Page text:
Choose quiet hotels. Painfully obvious, I know — but the hard part is how. Once I’ve narrowed down my options, I scour online reviews. Most big booking sites (TripAdvisor, Booking.com, Airbnb) let you search their reviews for keywords such as “noise” and “quiet.”
So once you book, ask for a quiet room — early, often, and as insistently as possible while still being polite. For this reason, I prefer to book direct — even if I’ve done my research on a booking site — so I can be clear and specific about my need for a quiet room.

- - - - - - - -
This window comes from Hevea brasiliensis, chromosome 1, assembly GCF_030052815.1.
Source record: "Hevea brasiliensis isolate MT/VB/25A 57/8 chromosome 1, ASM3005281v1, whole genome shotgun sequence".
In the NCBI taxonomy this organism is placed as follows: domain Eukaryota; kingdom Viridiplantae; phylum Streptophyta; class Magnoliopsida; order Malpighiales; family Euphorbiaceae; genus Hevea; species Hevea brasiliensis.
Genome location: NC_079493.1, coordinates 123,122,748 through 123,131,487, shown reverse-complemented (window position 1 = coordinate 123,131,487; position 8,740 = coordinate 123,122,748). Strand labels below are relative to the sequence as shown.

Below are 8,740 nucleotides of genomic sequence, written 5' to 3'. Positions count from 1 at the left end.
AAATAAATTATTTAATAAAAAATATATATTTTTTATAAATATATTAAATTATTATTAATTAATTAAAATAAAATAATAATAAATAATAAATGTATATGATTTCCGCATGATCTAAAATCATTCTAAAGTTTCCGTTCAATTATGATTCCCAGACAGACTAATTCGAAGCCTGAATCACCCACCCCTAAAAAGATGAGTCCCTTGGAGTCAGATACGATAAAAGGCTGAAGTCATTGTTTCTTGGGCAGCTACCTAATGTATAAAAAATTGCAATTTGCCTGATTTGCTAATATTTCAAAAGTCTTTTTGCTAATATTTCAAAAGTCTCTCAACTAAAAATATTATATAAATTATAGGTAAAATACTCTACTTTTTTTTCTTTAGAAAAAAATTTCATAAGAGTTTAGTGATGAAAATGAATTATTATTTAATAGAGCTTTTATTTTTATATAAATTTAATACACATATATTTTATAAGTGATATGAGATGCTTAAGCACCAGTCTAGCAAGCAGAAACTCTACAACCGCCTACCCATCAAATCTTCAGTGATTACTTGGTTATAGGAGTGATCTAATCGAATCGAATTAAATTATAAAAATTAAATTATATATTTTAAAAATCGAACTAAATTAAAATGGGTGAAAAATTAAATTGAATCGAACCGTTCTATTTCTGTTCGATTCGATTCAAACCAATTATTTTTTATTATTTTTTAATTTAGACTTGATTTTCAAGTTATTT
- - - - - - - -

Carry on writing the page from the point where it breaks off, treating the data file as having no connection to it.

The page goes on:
Make sure you are specific, there could be language barriers. Make sure you are clear that you would like the quietest room away from the elevators. A word on earplugs: Use them. They are your single most effective weapon against hotel noise. If you find them uncomfortable, maybe you’re using the hard, scratchy Styrofoam cheapies that some hotels hand out to assuage their guilt for skimping on decent windows. Try several varieties and find one that works for you. I like Mack’s, which go in soft but expand robustly. If you’re bothered by the sensation of something in your ear, give it a couple of nights; you’ll be surprised how quickly you adjust. If you just can’t get over the feeling of something inside your ear, try over-ear silicone putty earplugs, which can be very nearly as effective.